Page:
Clothes are hard.

Clothes are hard.  They’re hard when you’re gender non-conforming.  They’re hard when you’re fat.  They’re hard when you’re eight months pregnant.  They’re hard when you’re required to be a little bit fancy.  They’re especially hard when you’re gender non-conforming, fat, eight months pregnant, and invited to a wedding where you have to be a little bit fancy.

But, thanks to a trip to the thrift store, some creative belt coverage, and a long tie to hide the gaps between buttons, I managed to dress myself with only a few small wardrobe crises.

Now, if you’ll excuse me, I’m going to take my pants off and not put them back on for at least another month.



Birth intentions.

Recently, in a Facebook group that I’ll call Sheer Llamas for the sake of anonymity, a member asked what she should tell a friend who had just had an unexpected and traumatic c-section.

“I would tell her,” another member responded, “that all births are beautiful”.

This answer hit a nerve in me, and I responded vehemently.  No, no.  Not all births are beautiful.  All babies?  Maybe, arguably.  But not all births.

Continue reading

As promised, a pregnancy update!

This time, a pregnancy update, lest Powerball one day find this blog and feel totally neglected.

I’m now thirty-four weeks pregnant.

Despite my round belly, this shocks me.  In my mind, I’m eight weeks pregnant, or maybe twelve.  Just wrapping my head around the idea of having a second child… not wondering whether the regular Braxton-Hicks contractions mean that Powerball is preparing for an early exit.  But here we are, thirty-four weeks since my last period began on January 1st, 2016 in an auspicious start to the new year.

Some thoughts on pregnancy, v 2.0:

  • Depending on which app you ask, Powerball is now the size of a butternut squash, a bag of sugar, or a basketball hoop. S/he is, apparently, peeing a pint a day.
  • The “fun/cute” facts shared by these apps often disturb me.  My fetus has its eyes open?  Has fingernails?  Is covered in slime?  Thanks, internet, for emphasizing how gross the miracle of life actually is.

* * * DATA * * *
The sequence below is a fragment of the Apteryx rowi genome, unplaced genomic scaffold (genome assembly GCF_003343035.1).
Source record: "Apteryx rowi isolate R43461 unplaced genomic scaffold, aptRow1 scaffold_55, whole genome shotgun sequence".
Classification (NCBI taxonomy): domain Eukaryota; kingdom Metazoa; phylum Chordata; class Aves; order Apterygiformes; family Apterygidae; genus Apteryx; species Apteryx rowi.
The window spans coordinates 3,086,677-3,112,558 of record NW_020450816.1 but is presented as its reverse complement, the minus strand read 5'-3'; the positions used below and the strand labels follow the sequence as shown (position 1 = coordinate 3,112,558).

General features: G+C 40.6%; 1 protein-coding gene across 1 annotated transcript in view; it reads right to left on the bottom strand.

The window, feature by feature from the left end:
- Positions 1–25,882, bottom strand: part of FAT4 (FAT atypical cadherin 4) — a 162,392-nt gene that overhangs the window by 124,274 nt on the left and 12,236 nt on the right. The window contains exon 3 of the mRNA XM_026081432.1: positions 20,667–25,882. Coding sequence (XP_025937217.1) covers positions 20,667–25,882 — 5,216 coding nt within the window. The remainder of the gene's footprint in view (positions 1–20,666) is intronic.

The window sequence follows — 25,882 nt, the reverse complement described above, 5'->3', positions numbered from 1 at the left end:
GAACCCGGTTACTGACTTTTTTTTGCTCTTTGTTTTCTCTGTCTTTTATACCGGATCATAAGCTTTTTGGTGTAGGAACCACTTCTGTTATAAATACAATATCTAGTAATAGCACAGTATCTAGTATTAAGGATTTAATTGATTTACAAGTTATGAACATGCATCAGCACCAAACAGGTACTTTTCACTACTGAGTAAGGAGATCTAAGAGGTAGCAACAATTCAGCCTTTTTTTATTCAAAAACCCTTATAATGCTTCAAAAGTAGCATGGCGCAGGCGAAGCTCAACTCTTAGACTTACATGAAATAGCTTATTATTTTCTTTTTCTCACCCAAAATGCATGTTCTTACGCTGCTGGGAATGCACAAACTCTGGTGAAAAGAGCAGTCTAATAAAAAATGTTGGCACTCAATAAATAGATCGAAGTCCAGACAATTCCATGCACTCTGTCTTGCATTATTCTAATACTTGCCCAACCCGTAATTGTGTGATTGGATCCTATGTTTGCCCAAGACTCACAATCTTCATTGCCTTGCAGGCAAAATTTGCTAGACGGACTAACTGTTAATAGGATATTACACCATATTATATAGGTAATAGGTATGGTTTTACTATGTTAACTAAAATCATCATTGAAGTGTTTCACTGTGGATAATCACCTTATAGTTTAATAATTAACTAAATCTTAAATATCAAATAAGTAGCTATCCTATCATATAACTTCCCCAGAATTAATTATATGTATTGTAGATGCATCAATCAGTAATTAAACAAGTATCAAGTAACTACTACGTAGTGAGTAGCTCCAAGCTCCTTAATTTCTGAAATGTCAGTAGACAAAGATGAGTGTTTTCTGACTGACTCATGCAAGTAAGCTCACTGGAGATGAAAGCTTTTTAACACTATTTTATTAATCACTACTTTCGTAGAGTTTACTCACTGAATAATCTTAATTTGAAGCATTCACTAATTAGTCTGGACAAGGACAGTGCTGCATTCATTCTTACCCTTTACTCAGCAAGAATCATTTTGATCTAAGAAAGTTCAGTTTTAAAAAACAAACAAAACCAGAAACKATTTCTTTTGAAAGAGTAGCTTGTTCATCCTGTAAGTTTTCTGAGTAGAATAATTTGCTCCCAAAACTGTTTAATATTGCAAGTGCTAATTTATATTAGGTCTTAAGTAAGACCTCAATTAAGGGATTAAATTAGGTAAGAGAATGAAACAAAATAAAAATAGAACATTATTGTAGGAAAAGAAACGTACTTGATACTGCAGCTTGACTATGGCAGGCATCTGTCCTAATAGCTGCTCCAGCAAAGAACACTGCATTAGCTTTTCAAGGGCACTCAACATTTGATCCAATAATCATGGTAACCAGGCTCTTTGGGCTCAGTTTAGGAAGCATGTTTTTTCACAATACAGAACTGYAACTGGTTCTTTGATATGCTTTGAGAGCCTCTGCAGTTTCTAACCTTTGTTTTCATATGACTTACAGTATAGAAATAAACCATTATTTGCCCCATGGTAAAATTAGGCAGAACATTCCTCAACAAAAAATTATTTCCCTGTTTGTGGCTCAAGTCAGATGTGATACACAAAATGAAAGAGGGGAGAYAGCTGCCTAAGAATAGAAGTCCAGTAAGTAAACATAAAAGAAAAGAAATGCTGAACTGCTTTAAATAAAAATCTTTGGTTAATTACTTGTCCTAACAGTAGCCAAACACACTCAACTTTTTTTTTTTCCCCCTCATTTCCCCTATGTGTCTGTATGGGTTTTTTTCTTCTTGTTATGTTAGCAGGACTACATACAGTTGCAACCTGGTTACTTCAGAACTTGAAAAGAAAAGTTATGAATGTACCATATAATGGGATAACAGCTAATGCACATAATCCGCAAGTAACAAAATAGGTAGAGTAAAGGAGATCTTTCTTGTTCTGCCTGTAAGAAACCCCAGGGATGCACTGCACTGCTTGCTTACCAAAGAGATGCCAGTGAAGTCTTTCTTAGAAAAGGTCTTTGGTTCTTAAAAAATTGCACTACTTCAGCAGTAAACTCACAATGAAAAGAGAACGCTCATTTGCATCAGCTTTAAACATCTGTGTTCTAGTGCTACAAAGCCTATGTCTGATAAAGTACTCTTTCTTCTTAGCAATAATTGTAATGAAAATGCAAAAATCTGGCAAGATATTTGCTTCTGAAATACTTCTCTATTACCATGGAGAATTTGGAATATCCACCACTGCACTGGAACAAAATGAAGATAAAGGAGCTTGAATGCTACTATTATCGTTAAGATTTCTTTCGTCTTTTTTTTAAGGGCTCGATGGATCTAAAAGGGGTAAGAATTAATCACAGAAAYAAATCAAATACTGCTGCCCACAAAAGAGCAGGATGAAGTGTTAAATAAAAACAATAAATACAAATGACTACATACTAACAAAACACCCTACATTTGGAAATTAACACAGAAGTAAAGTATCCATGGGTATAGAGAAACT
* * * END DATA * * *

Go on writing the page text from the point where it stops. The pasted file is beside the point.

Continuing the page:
• I still haven’t announced this pregnancy on social media, which has been an unintentional experiment with hilarious outcomes.  People who haven’t seen me in awhile stare openly.  Some ask, others awkwardly skirt the topic.
  • I’m not sure how anybody could miss the fact that I’m pregnant.  There are few beer bellies out there bigger than mine.  I’ve gained weight– 15 pounds or so– and nothing fits.  I’m regularly shocked by my own reflection.
  • My body is good at gestating.  Though I have nothing to compare to except other people’s stories, my pregnancies seem to be uncommonly easy. I can eat most foods, I can bike to work, I can stand up without taking a proffered hand.  Thanks, body.
  • There are a couple of things I can’t do: eat ice cream after 7pm, see my belly button, breathe after walking up my office’s winding staircase.
  • While I’m complaining, let’s talk about summer.  This summer has been hot.  Unusually hot.  Steamy, sticky, feels-like-a-moist-bathroom hot.  Though I’m only a month more pregnant than I was at this point in 2013, it seems to have totally killed my ability to cope. I get dizzy and nauseous. I am sweaty and red-faced and ungraceful.
  • While I lie in bed wondering if I’ll ever be cool again, Powerball flips and turns, raking elbows and/or knees across my belly.  S/he is most active between 3am-5am, and I worry about how this will be manifest in sleep habits out of utero.
  • Speaking of flipping and turning, Powerball appears to also be a Cirque Du Soleil baby.  Breech, then maybe breech, then not breech, now breech again.
  • If Powerball stays head up, s/he’ll be delivered via c-section in late September.  Otherwise, we’re not sure what will happen.  The plans for Powerball’s exit are shaped by uncertainty and a series of what-ifs that deserve their own post.
  • However and whenever Powerball comes out, we’re woefully unprepared for their  arrival.  When one of the e-mail lists that I use to remind myself that I’m pregnant cheerfully announced, “50 days left!” I felt genuine panic.  The baby clothes are still in the boxes they’ve been in for the past 2.5 years, the crib is filled with unfolded blankets, suggestions of a packed hospital bag are laughable.